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Mental Health : Bill 68 (Mental Health Legislative Reform), 2000

New Committal Criteria

  • Bill 68, (Mental Health Legislative Reform), 2000 adds new assessment and committal criteria to include seriously mentally ill persons and to allow their families and health professionals to intervene at an earlier stage in the committal process.
  • The Mental Health Act is amended to remove the word "imminent" wherever it appears in the current involuntary examination, assessment, admission and hearing and appeal rules in the Act. "Imminent" was removed because the term was unclear and has prevented people who needed treatment from getting it.
  • The provisions in the Mental Health Act (which permit a physician to order the examination, assessment or committal of a person) have been amended to permit the examination, assessment or committal of a person in the following circumstances¬†:
  • The physician has examined the person;
  • The person has previously received treatment for mental disorder of an ongoing or recurring nature that, when not treated is of a nature or quality that likely will result in serious bodily harm to the person or to another person or substantial mental or physical deterioration of the person or serious physical impairment of the person;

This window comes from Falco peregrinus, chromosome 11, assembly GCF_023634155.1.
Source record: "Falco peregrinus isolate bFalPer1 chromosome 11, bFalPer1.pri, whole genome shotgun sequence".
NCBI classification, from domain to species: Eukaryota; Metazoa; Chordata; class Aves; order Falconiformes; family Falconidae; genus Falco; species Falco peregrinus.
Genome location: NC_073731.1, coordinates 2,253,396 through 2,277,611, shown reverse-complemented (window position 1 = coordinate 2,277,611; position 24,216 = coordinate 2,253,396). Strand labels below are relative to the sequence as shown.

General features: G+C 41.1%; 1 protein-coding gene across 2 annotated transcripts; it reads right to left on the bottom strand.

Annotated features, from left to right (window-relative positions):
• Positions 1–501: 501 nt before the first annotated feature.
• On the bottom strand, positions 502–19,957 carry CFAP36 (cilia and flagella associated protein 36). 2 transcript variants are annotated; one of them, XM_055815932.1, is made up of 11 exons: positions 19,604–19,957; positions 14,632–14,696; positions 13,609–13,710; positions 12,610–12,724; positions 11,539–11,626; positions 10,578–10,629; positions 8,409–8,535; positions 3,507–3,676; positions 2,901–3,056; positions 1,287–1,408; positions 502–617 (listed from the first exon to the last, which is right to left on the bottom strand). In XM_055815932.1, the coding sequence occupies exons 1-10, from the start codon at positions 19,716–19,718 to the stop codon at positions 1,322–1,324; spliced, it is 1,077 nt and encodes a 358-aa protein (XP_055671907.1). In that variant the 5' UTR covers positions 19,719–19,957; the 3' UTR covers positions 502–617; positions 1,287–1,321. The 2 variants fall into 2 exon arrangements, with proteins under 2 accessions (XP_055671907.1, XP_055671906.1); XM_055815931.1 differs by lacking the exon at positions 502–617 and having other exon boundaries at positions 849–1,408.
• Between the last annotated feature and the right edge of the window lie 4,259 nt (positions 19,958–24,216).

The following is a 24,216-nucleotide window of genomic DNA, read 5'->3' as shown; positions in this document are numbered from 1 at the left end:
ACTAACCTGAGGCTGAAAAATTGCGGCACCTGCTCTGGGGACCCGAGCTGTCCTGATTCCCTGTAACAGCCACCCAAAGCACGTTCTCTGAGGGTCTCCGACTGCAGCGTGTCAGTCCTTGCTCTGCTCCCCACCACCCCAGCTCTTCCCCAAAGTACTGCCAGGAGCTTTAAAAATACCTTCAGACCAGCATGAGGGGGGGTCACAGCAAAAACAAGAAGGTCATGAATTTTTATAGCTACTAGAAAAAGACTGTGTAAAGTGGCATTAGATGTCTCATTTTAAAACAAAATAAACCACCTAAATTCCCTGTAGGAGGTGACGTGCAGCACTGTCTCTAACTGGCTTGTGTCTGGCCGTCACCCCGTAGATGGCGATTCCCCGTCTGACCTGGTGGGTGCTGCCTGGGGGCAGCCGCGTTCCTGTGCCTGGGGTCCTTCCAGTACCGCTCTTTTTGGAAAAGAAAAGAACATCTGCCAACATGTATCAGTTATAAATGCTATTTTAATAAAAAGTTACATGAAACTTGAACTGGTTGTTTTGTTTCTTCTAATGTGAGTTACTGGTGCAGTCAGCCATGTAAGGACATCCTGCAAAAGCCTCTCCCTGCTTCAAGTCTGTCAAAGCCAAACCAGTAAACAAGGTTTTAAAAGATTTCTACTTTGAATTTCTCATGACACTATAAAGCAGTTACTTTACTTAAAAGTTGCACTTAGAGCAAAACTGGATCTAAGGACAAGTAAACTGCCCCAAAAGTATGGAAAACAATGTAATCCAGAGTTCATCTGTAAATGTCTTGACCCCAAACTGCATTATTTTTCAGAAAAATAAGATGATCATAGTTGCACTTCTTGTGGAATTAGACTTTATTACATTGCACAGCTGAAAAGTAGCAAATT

• The person has improved clinically as a result of the treatment;
  • The person is suffering from the same or similar mental disorder for which he or she received treatment in the past;
  • Given the person's history of mental disorder and current mental or physical condition the person is likely to cause serious bodily harm to himself or herself or another person or is likely to suffer substantial mental or physical deterioration or serious physical impairment; ¬†and
  • The person is incapable of consenting to his or her treatment in a psychiatric facility and the person's substitute decision-maker has consented.
  • The amendments add the ground of ¬†"substantial mental or physical deterioration" and focus on harms that could reasonably be expected to arise as a result of a lack of treatment in situations where the person has a history of serious mental disorder that has been successfully treated in the past.

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